Occupational Therapy: Ideas for Fine Motor Centers and More!
http://pinterest.com/funkist/ot-ideas < -- start here for tons of fine motor craft ideas I have found that are great for young children and easy to implement
The following are things to work on to help children improve their fine motor coordination and strength, which can help their handwriting, and please note many of these activities could fall under MANY categories.
· Precision (carefully manipulating tiny objects)
o Cut up straws, then bead onto pipe cleaners
o Beading onto pipe cleaners or tiny strings, or through colanders
o Placing marbles on top of golf tees that the child has stuck into Styrofoam
o Place beads/items on skewers placed in Styrofoam in various directions
o Stack very small blocks
o Match a bead pattern on a skewer to another skewer (on Styrofoam)
o "Tight rope" – have them place small items on thick taut band that has been wrapped around a box, and/or have them hold a popsicle stick in the air in one hand, and place tiny objects
o Folding paper, ie very basic origami
· Tripod grasp (holding items with 3 fingers, not all five)
o Clothespins [wolves] and cotton balls [sheep] game
o Any type of tweezers or tongs, picking up objects and transferring them [I use ice cube trays]. Ensure only using 3 fingers by giving them something to hold curled up in their last two fingers if necessary.
o Push pins and corkboard – with supervision
· Open web space ("OK" sign) – look at thumb to index finger
o Making the OK sign, pulling the OK sign apart, finger exercises
o Picking up tiny objects using small eraser ends (those little rubber erasers you can put on the end of pencils – using those as tiny tongs!)
· Strengthening of hands, upper arms/extremities (strong core/arms helps with fine motor coordination)
o Arms: Do a lot of "crawling" or "animal walks", weight-bearing into arms, while moving from center to center or during physical education
o Arms: Wheelbarrow walks
o Squeeze stress balls
o Use play-doh to roll out logs, circles, squish thin on table, etc. Also remember they love "adult" tools – cheap 50 cent putty "knives" [make sure they aren't sharp!] at hardware store, etc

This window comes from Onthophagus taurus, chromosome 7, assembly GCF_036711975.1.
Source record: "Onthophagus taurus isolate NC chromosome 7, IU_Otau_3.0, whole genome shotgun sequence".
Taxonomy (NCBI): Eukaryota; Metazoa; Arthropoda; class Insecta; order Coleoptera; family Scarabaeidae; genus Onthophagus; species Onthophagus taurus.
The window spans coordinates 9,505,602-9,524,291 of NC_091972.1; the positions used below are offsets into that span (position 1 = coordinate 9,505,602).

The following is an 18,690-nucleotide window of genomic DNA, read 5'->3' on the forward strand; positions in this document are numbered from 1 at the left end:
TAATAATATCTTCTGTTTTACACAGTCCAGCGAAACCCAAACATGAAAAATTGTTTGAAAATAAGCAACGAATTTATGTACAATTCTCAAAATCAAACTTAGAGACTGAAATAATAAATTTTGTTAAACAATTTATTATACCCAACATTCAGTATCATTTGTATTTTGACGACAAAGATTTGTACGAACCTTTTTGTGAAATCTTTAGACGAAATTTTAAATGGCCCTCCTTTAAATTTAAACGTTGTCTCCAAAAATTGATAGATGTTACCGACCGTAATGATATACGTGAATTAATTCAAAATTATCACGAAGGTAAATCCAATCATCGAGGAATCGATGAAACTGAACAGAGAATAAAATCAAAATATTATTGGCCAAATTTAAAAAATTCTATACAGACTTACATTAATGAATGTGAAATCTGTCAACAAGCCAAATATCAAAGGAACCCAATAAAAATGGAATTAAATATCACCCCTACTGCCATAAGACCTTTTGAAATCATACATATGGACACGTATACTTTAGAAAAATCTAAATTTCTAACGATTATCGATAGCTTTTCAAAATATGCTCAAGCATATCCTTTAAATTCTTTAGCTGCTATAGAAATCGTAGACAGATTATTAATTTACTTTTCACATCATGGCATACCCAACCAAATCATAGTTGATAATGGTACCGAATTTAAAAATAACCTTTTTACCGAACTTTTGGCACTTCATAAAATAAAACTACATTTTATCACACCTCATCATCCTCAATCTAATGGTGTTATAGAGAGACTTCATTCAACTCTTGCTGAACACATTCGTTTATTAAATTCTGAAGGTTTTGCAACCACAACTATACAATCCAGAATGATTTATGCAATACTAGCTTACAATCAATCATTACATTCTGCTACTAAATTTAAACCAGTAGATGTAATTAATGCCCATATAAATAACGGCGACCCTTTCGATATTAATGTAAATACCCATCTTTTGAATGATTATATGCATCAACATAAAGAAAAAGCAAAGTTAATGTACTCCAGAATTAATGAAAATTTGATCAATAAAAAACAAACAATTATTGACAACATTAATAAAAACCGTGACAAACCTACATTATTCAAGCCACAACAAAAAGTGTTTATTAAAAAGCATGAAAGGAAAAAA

o Stamping – make it harder by having them repeat a pattern of some sort, and or stamping into a small area for precision
o Turkey basters/eye droppers for water to "wash" things or to melt colors etc on coffee filters
o Tear out of a piece of an old phone book, crumble up the paper in ONE HAND with the hand in the air, then throw to "hungry shark" aka recycle bin
o Rip paper into wading pool or tray
o Use "tennis ball heads" (tennis balls that you put a "mouth" aka a gash on – (be REALLY careful when cutting it! I use a clamp!) Then squeeze their sides to open their mouth to feed them, then – the popular part - make them throw up. Small sizes from pet stores best for smaller hands.
o Wrap rubber bands, or hair bands, around boxes or containers
o Geoforms – pegboards where you stretch rubber bands to make shapes or letters
o Place golf tees into left-over Styrofoam
· Manipulating a pencil (Twirling it in dominant hand, "walking" fingers from tip to eraser and back, and turning it over to erase using only one hand.)
o Practice ERASING. Kids struggle with the act of turning over the pencil with one hand to erase (they either put it down and pick it back up, or use their chest, or other hand, etc) – Practice this move but also practice the act of erasure itself. IE draw a line, flip over pencil, erase. TEACH how to erase. A lot of kids don't do it very well and need guidance.
· Shifting items within hands (picking up tiny items, placing into hand, then picking up the next item, etc, with 1 hand only) – I call it "squirreling", ie storing nuts in a cheek – storing items in part of the palm)
o Coins for piggy bank or tiny items into ice cube trays